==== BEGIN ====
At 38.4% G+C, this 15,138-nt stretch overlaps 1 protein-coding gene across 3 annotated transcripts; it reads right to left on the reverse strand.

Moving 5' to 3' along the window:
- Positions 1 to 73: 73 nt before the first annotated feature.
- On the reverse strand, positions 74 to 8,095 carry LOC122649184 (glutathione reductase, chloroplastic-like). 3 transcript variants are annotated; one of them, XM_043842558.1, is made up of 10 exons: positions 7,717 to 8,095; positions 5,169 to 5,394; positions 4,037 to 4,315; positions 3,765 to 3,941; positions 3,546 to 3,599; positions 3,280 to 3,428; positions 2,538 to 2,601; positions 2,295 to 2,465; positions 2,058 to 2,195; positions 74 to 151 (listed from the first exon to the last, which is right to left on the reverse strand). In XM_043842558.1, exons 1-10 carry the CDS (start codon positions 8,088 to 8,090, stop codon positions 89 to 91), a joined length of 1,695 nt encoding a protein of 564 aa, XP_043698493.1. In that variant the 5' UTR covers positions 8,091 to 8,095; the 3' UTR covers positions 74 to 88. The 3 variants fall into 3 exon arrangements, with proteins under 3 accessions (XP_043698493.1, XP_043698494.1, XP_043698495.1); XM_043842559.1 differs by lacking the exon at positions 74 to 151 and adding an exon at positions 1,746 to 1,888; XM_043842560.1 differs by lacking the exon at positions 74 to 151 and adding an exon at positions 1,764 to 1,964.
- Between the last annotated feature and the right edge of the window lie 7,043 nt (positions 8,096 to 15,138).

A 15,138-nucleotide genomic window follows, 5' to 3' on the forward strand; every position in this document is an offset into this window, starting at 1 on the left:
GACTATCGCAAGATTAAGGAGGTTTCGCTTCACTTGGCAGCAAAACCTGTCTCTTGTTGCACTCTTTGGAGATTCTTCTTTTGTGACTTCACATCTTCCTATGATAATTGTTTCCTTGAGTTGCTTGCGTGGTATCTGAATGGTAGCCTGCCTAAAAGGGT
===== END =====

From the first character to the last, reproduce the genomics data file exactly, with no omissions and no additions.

At 38.4% G+C, this 15,138-nt stretch overlaps 1 protein-coding gene across 3 annotated transcripts; it reads right to left on the reverse strand.

Moving 5' to 3' along the window:
- Positions 1 to 73: 73 nt before the first annotated feature.
- On the reverse strand, positions 74 to 8,095 carry LOC122649184 (glutathione reductase, chloroplastic-like). 3 transcript variants are annotated; one of them, XM_043842558.1, is made up of 10 exons: positions 7,717 to 8,095; positions 5,169 to 5,394; positions 4,037 to 4,315; positions 3,765 to 3,941; positions 3,546 to 3,599; positions 3,280 to 3,428; positions 2,538 to 2,601; positions 2,295 to 2,465; positions 2,058 to 2,195; positions 74 to 151 (listed from the first exon to the last, which is right to left on the reverse strand). In XM_043842558.1, exons 1-10 carry the CDS (start codon positions 8,088 to 8,090, stop codon positions 89 to 91), a joined length of 1,695 nt encoding a protein of 564 aa, XP_043698493.1. In that variant the 5' UTR covers positions 8,091 to 8,095; the 3' UTR covers positions 74 to 88. The 3 variants fall into 3 exon arrangements, with proteins under 3 accessions (XP_043698493.1, XP_043698494.1, XP_043698495.1); XM_043842559.1 differs by lacking the exon at positions 74 to 151 and adding an exon at positions 1,746 to 1,888; XM_043842560.1 differs by lacking the exon at positions 74 to 151 and adding an exon at positions 1,764 to 1,964.
- Between the last annotated feature and the right edge of the window lie 7,043 nt (positions 8,096 to 15,138).

A 15,138-nucleotide genomic window follows, 5' to 3' on the forward strand; every position in this document is an offset into this window, starting at 1 on the left:
GACTATCGCAAGATTAAGGAGGTTTCGCTTCACTTGGCAGCAAAACCTGTCTCTTGTTGCACTCTTTGGAGATTCTTCTTTTGTGACTTCACATCTTCCTATGATAATTGTTTCCTTGAGTTGCTTGCGTGGTATCTGAATGGTAGCCTGCCTAAAAGGGT